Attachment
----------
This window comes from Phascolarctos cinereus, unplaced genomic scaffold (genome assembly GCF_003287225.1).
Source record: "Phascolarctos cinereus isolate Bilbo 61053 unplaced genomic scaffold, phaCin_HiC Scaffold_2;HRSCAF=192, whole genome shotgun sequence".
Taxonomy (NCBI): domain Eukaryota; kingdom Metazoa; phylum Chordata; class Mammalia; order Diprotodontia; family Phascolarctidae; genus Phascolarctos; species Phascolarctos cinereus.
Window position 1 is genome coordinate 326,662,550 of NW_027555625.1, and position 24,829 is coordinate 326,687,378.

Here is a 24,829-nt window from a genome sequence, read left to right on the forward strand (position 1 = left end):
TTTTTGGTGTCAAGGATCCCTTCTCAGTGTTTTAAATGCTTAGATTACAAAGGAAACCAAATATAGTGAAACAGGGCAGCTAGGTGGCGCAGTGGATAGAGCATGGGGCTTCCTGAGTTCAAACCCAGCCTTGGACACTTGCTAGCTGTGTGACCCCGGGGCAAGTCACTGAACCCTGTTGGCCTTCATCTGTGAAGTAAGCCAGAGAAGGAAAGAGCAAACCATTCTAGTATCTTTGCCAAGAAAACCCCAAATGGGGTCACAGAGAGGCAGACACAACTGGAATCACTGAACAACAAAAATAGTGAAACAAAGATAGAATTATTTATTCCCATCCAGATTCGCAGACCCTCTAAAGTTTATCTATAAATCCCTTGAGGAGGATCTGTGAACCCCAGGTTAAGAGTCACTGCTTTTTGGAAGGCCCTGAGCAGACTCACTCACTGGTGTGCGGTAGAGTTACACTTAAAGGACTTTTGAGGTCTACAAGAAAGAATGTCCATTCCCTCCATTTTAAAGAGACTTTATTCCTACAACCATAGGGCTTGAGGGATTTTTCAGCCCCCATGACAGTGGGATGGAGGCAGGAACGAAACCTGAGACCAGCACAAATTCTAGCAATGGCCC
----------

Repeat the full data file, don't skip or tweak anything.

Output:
This window comes from Phascolarctos cinereus, unplaced genomic scaffold (genome assembly GCF_003287225.1).
Source record: "Phascolarctos cinereus isolate Bilbo 61053 unplaced genomic scaffold, phaCin_HiC Scaffold_2;HRSCAF=192, whole genome shotgun sequence".
Taxonomy (NCBI): domain Eukaryota; kingdom Metazoa; phylum Chordata; class Mammalia; order Diprotodontia; family Phascolarctidae; genus Phascolarctos; species Phascolarctos cinereus.
Window position 1 is genome coordinate 326,662,550 of NW_027555625.1, and position 24,829 is coordinate 326,687,378.

Here is a 24,829-nt window from a genome sequence, read left to right on the forward strand (position 1 = left end):
TTTTTGGTGTCAAGGATCCCTTCTCAGTGTTTTAAATGCTTAGATTACAAAGGAAACCAAATATAGTGAAACAGGGCAGCTAGGTGGCGCAGTGGATAGAGCATGGGGCTTCCTGAGTTCAAACCCAGCCTTGGACACTTGCTAGCTGTGTGACCCCGGGGCAAGTCACTGAACCCTGTTGGCCTTCATCTGTGAAGTAAGCCAGAGAAGGAAAGAGCAAACCATTCTAGTATCTTTGCCAAGAAAACCCCAAATGGGGTCACAGAGAGGCAGACACAACTGGAATCACTGAACAACAAAAATAGTGAAACAAAGATAGAATTATTTATTCCCATCCAGATTCGCAGACCCTCTAAAGTTTATCTATAAATCCCTTGAGGAGGATCTGTGAACCCCAGGTTAAGAGTCACTGCTTTTTGGAAGGCCCTGAGCAGACTCACTCACTGGTGTGCGGTAGAGTTACACTTAAAGGACTTTTGAGGTCTACAAGAAAGAATGTCCATTCCCTCCATTTTAAAGAGACTTTATTCCTACAACCATAGGGCTTGAGGGATTTTTCAGCCCCCATGACAGTGGGATGGAGGCAGGAACGAAACCTGAGACCAGCACAAATTCTAGCAATGGCCC